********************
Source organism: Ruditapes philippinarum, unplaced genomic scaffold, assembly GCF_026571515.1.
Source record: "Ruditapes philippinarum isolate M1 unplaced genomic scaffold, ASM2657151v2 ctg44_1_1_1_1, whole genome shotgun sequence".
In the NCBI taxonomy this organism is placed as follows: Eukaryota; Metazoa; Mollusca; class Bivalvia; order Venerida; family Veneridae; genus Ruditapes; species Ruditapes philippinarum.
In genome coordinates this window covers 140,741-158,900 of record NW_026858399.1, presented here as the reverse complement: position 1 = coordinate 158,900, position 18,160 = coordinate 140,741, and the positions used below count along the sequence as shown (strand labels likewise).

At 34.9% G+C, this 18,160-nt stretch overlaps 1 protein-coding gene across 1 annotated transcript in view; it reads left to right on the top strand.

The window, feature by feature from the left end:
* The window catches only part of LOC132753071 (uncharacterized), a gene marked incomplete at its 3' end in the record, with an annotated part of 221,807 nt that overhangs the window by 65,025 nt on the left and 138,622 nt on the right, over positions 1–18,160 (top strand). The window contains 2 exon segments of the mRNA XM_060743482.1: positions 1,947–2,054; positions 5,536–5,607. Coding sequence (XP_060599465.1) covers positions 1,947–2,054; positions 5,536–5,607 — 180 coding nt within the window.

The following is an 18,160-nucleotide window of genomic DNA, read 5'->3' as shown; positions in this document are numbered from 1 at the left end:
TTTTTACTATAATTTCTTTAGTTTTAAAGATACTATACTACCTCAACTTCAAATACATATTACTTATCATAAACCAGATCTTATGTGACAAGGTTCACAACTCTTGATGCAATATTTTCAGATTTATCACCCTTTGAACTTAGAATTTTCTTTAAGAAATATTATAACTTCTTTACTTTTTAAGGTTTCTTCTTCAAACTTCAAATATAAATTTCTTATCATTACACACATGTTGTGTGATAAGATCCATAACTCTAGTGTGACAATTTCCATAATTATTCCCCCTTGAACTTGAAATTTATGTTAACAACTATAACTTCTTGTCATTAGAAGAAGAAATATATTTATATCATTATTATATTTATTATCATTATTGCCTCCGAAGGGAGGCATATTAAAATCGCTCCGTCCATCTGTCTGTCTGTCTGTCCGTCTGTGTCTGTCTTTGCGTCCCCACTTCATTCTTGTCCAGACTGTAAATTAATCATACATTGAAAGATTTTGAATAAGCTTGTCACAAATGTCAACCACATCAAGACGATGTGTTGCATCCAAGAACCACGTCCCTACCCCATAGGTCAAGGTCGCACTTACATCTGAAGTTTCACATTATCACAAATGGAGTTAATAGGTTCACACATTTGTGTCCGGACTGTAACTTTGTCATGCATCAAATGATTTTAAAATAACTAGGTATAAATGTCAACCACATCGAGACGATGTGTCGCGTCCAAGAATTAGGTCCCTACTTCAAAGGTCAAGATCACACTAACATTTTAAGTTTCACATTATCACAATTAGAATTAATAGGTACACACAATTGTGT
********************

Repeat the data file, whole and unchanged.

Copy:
Source organism: Ruditapes philippinarum, unplaced genomic scaffold, assembly GCF_026571515.1.
Source record: "Ruditapes philippinarum isolate M1 unplaced genomic scaffold, ASM2657151v2 ctg44_1_1_1_1, whole genome shotgun sequence".
In the NCBI taxonomy this organism is placed as follows: Eukaryota; Metazoa; Mollusca; class Bivalvia; order Venerida; family Veneridae; genus Ruditapes; species Ruditapes philippinarum.
In genome coordinates this window covers 140,741-158,900 of record NW_026858399.1, presented here as the reverse complement: position 1 = coordinate 158,900, position 18,160 = coordinate 140,741, and the positions used below count along the sequence as shown (strand labels likewise).

At 34.9% G+C, this 18,160-nt stretch overlaps 1 protein-coding gene across 1 annotated transcript in view; it reads left to right on the top strand.

The window, feature by feature from the left end:
* The window catches only part of LOC132753071 (uncharacterized), a gene marked incomplete at its 3' end in the record, with an annotated part of 221,807 nt that overhangs the window by 65,025 nt on the left and 138,622 nt on the right, over positions 1–18,160 (top strand). The window contains 2 exon segments of the mRNA XM_060743482.1: positions 1,947–2,054; positions 5,536–5,607. Coding sequence (XP_060599465.1) covers positions 1,947–2,054; positions 5,536–5,607 — 180 coding nt within the window.

The following is an 18,160-nucleotide window of genomic DNA, read 5'->3' as shown; positions in this document are numbered from 1 at the left end:
TTTTTACTATAATTTCTTTAGTTTTAAAGATACTATACTACCTCAACTTCAAATACATATTACTTATCATAAACCAGATCTTATGTGACAAGGTTCACAACTCTTGATGCAATATTTTCAGATTTATCACCCTTTGAACTTAGAATTTTCTTTAAGAAATATTATAACTTCTTTACTTTTTAAGGTTTCTTCTTCAAACTTCAAATATAAATTTCTTATCATTACACACATGTTGTGTGATAAGATCCATAACTCTAGTGTGACAATTTCCATAATTATTCCCCCTTGAACTTGAAATTTATGTTAACAACTATAACTTCTTGTCATTAGAAGAAGAAATATATTTATATCATTATTATATTTATTATCATTATTGCCTCCGAAGGGAGGCATATTAAAATCGCTCCGTCCATCTGTCTGTCTGTCTGTCCGTCTGTGTCTGTCTTTGCGTCCCCACTTCATTCTTGTCCAGACTGTAAATTAATCATACATTGAAAGATTTTGAATAAGCTTGTCACAAATGTCAACCACATCAAGACGATGTGTTGCATCCAAGAACCACGTCCCTACCCCATAGGTCAAGGTCGCACTTACATCTGAAGTTTCACATTATCACAAATGGAGTTAATAGGTTCACACATTTGTGTCCGGACTGTAACTTTGTCATGCATCAAATGATTTTAAAATAACTAGGTATAAATGTCAACCACATCGAGACGATGTGTCGCGTCCAAGAATTAGGTCCCTACTTCAAAGGTCAAGATCACACTAACATTTTAAGTTTCACATTATCACAATTAGAATTAATAGGTACACACAATTGTGT